Combinations of springs
Spring constant or force constant, also called as stiffness constant, is a measure of the stiffness of the spring. Larger the value of the spring constant, stiffer is the spring. This implies that we need to apply more force to compress or elongate the spring. Similarly, smaller the value of spring constant, the spring can be stretched (elongated) or compressed with lesser force. Springs can be connected in two ways. Either the springs can be connected end to end, also known as series connection, or alternatively, connected in parallel. In the following subsection, we compute the effective spring constant when
a. Springs are connected in series
b. Springs are connected in parallel
When two or more springs are connected in series, we can replace (by removing) all the springs in series with an equivalent spring (effective spring) whose net effect is the same as if all the springs are in series connection. Given the value of individual spring constants k1, k2, k3,... (known quantity), we can establish a mathematical relationship to find out an effective (or equivalent) spring constant ks (unknown quantity). For simplicity, let us consider only two springs whose spring constant are k1 and k2 and which can be attached to a mass m as shown in Figure 10.17. The results thus obtained can be generalized for any number of springs in series.
Let F be the applied force towards right as shown in Figure 10.18. Since the spring constants for different spring are different and the connection points between them is not rigidly fixed, the strings can stretch in different lengths. Let x1 and x2 be the elongation of springs from their equilibrium position (un-stretched position) due to the applied force F. Then, the net displacement of the mass point is
From Hooke’s law, the net force
For springs in series connection
−k1x1 = −k2x2 = F
Therefore, substituting equation (10.39) in equation (10.38), the effective spring constant can be calculated as
Suppose we have n springs connected in series, the effective spring constant in series is
If all spring constants are identical i.e., k1 = k2 =... = kn = k then
This means that the effective spring constant reduces by the factor n. Hence, for springs in series connection, the effective spring constant is lesser than the individual spring constants.
From equation (10.39), we have,
k1x1 = k2x2
Then the ratio of compressed distance or elongated distance x1 and x2 is
The elastic potential energy stored in first and second springs are V1=1/2 k1x12 and V2=1/2 k2x22 respectively. Then, their ratio is
Consider two springs whose force constants are 1 N m−1 and 2 N m−1 which are connected in series. Calculate the effective spring constant (ks ) and comment on ks .
ks < k1 and ks < k
Therefore, the effective spring constant is lesser than both k1 and k2.
When two or more springs are connected in parallel, we can replace (by removing) all these springs with an equivalent spring (effective spring) whose net effect is same as if all the springs are in parallel connection. Given the values of individual spring constants to be k1,k2,k3, ... (known quantities), we can establish a mathematical relationship to find out an effective (or equivalent) spring constant kp (unknown quantity). For simplicity, let us consider only two springs of spring constants k1and k2 attached to a mass m as shown in Figure 10.19. The results can be generalized to any number of springs in parallel.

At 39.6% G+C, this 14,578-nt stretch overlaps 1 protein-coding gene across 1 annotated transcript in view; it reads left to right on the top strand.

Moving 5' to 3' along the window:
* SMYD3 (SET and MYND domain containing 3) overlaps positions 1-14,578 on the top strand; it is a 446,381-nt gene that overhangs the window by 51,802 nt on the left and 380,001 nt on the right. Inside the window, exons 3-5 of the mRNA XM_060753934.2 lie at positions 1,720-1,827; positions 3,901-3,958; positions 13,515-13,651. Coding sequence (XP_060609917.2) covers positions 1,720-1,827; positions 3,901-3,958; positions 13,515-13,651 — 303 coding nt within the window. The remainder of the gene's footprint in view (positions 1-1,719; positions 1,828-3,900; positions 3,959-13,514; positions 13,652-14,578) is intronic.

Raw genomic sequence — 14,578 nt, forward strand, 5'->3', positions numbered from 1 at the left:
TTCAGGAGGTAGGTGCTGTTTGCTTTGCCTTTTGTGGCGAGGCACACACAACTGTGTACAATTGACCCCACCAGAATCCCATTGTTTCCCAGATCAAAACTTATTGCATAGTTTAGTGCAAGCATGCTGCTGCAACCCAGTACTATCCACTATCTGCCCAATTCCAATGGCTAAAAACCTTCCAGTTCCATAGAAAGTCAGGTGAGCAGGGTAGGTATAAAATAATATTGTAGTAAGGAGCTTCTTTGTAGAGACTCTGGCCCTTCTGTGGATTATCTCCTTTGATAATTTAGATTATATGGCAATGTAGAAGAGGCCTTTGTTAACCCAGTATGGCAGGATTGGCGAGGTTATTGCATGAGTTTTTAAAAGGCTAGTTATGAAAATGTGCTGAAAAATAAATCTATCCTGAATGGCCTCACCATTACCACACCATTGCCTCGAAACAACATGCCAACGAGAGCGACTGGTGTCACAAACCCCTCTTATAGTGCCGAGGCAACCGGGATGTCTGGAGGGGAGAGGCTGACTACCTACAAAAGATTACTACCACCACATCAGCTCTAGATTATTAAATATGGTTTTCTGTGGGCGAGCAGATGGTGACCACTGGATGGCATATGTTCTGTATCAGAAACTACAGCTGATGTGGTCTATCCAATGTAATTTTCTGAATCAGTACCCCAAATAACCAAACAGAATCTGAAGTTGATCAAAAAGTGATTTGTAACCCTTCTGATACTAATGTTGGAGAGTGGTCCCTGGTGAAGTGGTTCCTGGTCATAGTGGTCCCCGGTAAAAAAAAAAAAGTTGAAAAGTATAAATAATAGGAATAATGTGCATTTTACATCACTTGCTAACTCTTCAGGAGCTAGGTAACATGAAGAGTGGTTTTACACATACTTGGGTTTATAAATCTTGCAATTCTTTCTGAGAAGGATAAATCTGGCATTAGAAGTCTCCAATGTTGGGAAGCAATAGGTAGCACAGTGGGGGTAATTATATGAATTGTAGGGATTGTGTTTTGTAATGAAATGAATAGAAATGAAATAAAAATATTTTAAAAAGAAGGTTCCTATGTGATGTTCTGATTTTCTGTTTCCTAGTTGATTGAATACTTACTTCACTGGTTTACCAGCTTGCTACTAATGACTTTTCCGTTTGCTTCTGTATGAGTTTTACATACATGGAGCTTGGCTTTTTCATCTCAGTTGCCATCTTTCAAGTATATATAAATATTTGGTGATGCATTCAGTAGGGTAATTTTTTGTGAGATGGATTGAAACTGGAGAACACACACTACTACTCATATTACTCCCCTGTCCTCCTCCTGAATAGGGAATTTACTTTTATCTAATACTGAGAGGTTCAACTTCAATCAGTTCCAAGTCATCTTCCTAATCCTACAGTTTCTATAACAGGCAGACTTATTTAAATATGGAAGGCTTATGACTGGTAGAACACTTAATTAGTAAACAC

Let the force F be applied towards right as shown in Figure 10.20. In this case, both the springs elongate or compress by the same amount of displacement. Therefore, net force for the displacement of mass m is
where kp is called effective spring constant. Let the first spring be elongated by a displacement x due to force F1 and second spring be elongated by the same displacement x due to force F2, then the net force
Equating equations (10.46) and (10.45), we get
Generalizing, for n springs connected in parallel,
If all spring constants are identical i.e., k1 = k2= ... = kn = k then
This implies that the effective spring constant increases by a factor n. Hence, for the springs in parallel connection, the effective spring constant is greater than individual spring constant.
Consider two springs with force constants 1 N m−1 and 2 N m−1 connected in parallel. Calculate the effective spring constant (kp ) and comment on kp.
k1 = 1 N m−1, k2 = 2 N m−1
kp = k1 + k2 N m−1
kp = 1 + 2 = 3 N m−1
kp > k1 and kp > k2
Therefore, the effective spring constant is greater than both k1 and k2.
Calculate the equivalent spring constant for the following systems and also compute if all the spring constants are equal:
a. Since k1 and k2 are parallel, ku = k1 + k2 Similarly, k3 and k4 are parallel, therefore, kd = k3 + k4
But ku and kd are in series,
If all the spring constants are equal then, k1 = k2 = k3 = k4 = k
Which means, ku = 2k and kd = 2k
b. Since k1 and k2 are parallel, kA = k1 + k2 Similarly, k4 and k5 are parallel, therefore, kB = k4 + k5
But kA, k3, kB, and k6 are in series,
If all the spring constants are equal then, k1 = k2 = k3 = k4 = k5 = k6 = k which means, kA = 2k and kB = 2k
keq = k/3
A mass m moves with a speed v on a horizontal smooth surface and collides with a nearly massless spring whose spring constant is k. If the mass stops after collision, compute the maximum compression of the spring.
When the mass collides with the spring, from the law of conservation of energy “the loss in kinetic energy of mass is gain in elastic potential energy by spring”.
Let x be the distance of compression of spring, then the law of conservation of energy